Â What it actually manifests itself as is we have this +1 because we know it's

Â a orthogonal matrix and the other one becomes complex conjugate pairs.

Â If it were three by three this is what you'd have as Eigenvalues.

Â There's that 1 + 1 we found in earlier work we did and

Â there's a complex conjugate set.

Â But this W now has angles over 2.

Â And if you do more dimensions, you don't just have one principle rotation angle,

Â if you go to higher dimensions, published a lot on this,

Â you have multiple principle angles.

Â It's like rotation supplemental folds and how does it all manifests.

Â And it really, you have to have some good bottle of Italian wine and anymore and

Â this will make a lot more sense.

Â If you're talking with these hands, kind of like what I'm doing and

Â it'll all look amazing.

Â But so just as we go to higher dimensional spaces, these ideas of principal rotation

Â angles expand but it doesn't just become one as we have a 3D but you get

Â multiple ones and is it not dimensional or even dimension affects all of this.

Â But you can do this, so now I can rewrite and go from the MRPs to this half

Â rotation, forward and backwards, using the classic Cayley formula.

Â And then there's all the symbols.

Â So then we regain all the properties we liked from the classic Cayley, but

Â you get this extra step of doing half rotations.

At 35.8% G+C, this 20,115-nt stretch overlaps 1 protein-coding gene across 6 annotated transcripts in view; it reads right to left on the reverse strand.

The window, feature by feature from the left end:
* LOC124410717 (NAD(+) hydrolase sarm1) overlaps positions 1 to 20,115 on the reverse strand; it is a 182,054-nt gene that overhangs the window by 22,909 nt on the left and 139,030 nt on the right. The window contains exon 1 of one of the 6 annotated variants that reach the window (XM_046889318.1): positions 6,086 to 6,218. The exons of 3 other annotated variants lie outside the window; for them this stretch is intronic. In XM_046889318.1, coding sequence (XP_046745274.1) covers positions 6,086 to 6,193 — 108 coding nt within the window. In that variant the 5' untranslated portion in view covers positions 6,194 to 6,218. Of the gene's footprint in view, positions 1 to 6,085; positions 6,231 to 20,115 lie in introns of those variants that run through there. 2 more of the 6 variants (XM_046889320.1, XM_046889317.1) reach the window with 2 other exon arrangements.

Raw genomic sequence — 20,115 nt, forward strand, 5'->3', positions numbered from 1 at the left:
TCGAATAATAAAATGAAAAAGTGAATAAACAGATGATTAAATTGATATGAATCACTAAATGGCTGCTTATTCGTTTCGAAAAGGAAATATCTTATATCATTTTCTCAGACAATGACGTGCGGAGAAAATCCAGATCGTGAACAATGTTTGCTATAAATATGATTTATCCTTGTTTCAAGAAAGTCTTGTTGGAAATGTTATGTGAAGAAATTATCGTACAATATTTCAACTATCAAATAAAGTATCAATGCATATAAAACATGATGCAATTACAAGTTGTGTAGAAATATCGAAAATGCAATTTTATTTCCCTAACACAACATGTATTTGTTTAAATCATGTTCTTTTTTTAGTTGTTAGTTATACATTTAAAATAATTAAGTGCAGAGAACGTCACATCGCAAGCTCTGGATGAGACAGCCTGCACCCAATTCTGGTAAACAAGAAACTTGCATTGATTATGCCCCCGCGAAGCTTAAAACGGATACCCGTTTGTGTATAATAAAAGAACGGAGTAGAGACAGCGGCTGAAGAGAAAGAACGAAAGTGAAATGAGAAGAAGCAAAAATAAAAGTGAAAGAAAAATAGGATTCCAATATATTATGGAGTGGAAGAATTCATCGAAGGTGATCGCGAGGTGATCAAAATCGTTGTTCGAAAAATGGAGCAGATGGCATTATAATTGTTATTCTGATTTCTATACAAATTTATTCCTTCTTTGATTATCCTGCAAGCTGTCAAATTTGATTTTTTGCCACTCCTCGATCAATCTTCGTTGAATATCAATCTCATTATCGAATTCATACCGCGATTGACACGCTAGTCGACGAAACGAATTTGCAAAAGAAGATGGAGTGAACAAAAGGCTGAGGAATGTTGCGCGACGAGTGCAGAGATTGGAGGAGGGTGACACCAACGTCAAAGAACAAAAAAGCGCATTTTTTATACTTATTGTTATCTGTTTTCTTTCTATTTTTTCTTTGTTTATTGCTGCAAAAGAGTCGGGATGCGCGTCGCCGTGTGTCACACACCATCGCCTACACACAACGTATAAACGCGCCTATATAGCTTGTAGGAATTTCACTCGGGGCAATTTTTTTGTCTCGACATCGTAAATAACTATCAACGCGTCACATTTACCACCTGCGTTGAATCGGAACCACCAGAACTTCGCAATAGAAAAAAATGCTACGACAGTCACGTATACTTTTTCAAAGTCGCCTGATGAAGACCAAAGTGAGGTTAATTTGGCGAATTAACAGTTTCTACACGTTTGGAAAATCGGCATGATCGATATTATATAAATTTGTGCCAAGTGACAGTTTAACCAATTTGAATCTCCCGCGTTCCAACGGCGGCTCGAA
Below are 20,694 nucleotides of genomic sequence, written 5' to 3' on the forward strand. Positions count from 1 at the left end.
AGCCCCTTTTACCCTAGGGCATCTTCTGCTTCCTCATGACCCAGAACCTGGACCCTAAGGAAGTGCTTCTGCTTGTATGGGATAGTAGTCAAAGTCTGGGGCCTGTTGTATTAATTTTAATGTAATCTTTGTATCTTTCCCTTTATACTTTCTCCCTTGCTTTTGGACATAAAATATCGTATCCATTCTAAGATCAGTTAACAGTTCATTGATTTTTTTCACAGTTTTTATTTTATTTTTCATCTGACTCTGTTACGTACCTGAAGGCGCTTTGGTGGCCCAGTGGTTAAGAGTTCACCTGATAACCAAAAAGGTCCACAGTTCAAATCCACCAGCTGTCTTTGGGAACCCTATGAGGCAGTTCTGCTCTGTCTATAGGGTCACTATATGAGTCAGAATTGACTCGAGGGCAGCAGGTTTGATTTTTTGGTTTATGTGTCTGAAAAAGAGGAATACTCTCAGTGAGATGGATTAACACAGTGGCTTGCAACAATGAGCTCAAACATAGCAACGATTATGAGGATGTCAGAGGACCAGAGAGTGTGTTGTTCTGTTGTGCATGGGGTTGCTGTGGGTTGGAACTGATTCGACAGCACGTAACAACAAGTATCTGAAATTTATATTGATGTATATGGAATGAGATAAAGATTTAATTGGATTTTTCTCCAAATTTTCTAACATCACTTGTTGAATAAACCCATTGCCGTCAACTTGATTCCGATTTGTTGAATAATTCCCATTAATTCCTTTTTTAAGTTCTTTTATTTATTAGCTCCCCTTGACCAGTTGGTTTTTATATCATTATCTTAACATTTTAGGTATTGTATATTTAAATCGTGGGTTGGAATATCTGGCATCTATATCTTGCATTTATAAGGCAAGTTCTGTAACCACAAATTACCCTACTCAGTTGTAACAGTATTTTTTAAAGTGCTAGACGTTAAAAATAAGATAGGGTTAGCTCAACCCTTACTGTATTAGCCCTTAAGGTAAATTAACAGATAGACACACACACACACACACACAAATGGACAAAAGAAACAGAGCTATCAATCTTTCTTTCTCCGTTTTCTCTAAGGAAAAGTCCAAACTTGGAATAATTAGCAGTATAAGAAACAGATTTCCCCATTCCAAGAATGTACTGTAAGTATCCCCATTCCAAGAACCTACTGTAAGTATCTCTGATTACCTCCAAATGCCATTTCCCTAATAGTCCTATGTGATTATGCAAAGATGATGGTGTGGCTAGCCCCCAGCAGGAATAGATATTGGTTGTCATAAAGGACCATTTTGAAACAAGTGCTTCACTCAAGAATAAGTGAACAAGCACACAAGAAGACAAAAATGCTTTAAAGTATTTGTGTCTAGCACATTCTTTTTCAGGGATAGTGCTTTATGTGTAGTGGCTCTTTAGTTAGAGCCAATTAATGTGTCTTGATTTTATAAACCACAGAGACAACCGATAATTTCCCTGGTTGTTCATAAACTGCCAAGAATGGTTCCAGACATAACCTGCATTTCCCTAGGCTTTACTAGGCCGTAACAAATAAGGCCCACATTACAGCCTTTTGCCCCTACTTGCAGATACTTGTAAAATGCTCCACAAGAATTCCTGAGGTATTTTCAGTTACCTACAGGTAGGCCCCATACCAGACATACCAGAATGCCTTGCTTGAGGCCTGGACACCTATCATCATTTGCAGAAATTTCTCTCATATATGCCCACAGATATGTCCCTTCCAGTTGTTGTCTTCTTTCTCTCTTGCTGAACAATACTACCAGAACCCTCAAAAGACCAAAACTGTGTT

Â 5:01

So that's been looked at.

Â And similarly, you can get your differential kinematic equations for

Â interdimensional stuff.

Â This is like a MRP rates and how it relates to these Omega's and

Â these whole theories and how to do all this stuff.

Â But if you interested you can look the formulas up and go there and to try and

Â create awareness.

Â And the math you learning and the projections you learning and

Â this principle rotation stuff.

Â We typically apply to three dimensional space but

Â this whole mathematical theories of taking these ideas.

Â To n-dimensional space as well, and

Â Cayley's theorem is kind of at the heart of that.

Â Jordan. >> I don't know if I missed this, but

Â if you go back one slide.

Â >> Yeah.

Â >> In this classical Cayley transform, is that S,

Â that's not the skew-symmetric MRPs, right?

Â >> This is the skew symmetric one But it's the formula,

Â it's like the Cayley, the classic.

Â And you can reverse the orders and

Â forward the mapping between W and S, it is just like regular Cayley.

Â >> Well, but W is the square root of DCM, right?

Â >> It's the half rotation, yes.

Â >> S the square root of- >> No, S is the full rotation.

Â >> Okay. >> And then this gives you this.

Â 6:03

And then W squared gives you the actual rotation.

Â So, that's how the mathematics works out and you can go in Math Lab and

Â place some numbers, plug it in and you could prove this to yourself once you

Â see the pattern but Iâ€™ve kind of where those things go, good.

Â 7:00

So an open research question, if any of you has too much spare time on

Â the weekends or the evenings is how do we actually switch from MRP sets shorts to

Â thew long for we can avoid singularities, how do we do this in higher dimensions?

Â Nobody has quite figured that part out yet.

Â The geometry, the mathematics of it.

Â Thereâ€™s always new nuggets, if you kind of trying to thinking yourself to do or

Â curious, or if you work in this area.

Â And he was using some numerical tricks to do it, but

Â he was wondering there should be a nice analytical angle.

Â I agree. I just

Â haven't had time to delve more into this.

Â Definitely exists.

Â So all of this is ongoing work.

Â I'm just trying to show you some elements.

Â These things kind of come in chunks as somebody gets excited about this and

Â makes more stuff.

Â So unsolved problem.

Â